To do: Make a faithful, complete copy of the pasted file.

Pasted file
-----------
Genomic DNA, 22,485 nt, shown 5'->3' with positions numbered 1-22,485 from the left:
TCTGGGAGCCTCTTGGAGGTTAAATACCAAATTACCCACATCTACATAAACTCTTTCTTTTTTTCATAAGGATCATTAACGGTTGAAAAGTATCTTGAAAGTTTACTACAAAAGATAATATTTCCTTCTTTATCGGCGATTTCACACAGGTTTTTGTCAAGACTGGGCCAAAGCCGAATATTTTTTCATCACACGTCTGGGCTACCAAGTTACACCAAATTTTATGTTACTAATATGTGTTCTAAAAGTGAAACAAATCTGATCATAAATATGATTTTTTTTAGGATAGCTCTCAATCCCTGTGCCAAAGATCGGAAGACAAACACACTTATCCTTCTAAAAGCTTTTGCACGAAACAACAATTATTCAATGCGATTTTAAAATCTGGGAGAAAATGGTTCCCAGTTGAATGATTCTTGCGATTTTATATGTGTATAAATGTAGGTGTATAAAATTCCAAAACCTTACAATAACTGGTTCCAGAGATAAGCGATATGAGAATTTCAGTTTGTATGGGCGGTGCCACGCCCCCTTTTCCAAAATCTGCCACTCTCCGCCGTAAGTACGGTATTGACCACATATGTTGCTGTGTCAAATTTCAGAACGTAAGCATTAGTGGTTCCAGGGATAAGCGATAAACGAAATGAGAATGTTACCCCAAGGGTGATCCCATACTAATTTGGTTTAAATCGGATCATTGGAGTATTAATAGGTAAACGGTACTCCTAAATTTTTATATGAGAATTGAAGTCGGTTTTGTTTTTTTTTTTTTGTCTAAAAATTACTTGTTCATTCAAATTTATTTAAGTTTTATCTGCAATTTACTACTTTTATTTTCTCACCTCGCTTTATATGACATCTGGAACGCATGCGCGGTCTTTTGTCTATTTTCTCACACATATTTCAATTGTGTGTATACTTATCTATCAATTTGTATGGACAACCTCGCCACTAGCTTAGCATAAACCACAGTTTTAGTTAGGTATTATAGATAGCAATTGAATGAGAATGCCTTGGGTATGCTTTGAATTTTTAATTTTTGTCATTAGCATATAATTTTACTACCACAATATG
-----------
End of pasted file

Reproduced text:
Genomic DNA, 22,485 nt, shown 5'->3' with positions numbered 1-22,485 from the left:
TCTGGGAGCCTCTTGGAGGTTAAATACCAAATTACCCACATCTACATAAACTCTTTCTTTTTTTCATAAGGATCATTAACGGTTGAAAAGTATCTTGAAAGTTTACTACAAAAGATAATATTTCCTTCTTTATCGGCGATTTCACACAGGTTTTTGTCAAGACTGGGCCAAAGCCGAATATTTTTTCATCACACGTCTGGGCTACCAAGTTACACCAAATTTTATGTTACTAATATGTGTTCTAAAAGTGAAACAAATCTGATCATAAATATGATTTTTTTTAGGATAGCTCTCAATCCCTGTGCCAAAGATCGGAAGACAAACACACTTATCCTTCTAAAAGCTTTTGCACGAAACAACAATTATTCAATGCGATTTTAAAATCTGGGAGAAAATGGTTCCCAGTTGAATGATTCTTGCGATTTTATATGTGTATAAATGTAGGTGTATAAAATTCCAAAACCTTACAATAACTGGTTCCAGAGATAAGCGATATGAGAATTTCAGTTTGTATGGGCGGTGCCACGCCCCCTTTTCCAAAATCTGCCACTCTCCGCCGTAAGTACGGTATTGACCACATATGTTGCTGTGTCAAATTTCAGAACGTAAGCATTAGTGGTTCCAGGGATAAGCGATAAACGAAATGAGAATGTTACCCCAAGGGTGATCCCATACTAATTTGGTTTAAATCGGATCATTGGAGTATTAATAGGTAAACGGTACTCCTAAATTTTTATATGAGAATTGAAGTCGGTTTTGTTTTTTTTTTTTTGTCTAAAAATTACTTGTTCATTCAAATTTATTTAAGTTTTATCTGCAATTTACTACTTTTATTTTCTCACCTCGCTTTATATGACATCTGGAACGCATGCGCGGTCTTTTGTCTATTTTCTCACACATATTTCAATTGTGTGTATACTTATCTATCAATTTGTATGGACAACCTCGCCACTAGCTTAGCATAAACCACAGTTTTAGTTAGGTATTATAGATAGCAATTGAATGAGAATGCCTTGGGTATGCTTTGAATTTTTAATTTTTGTCATTAGCATATAATTTTACTACCACAATATG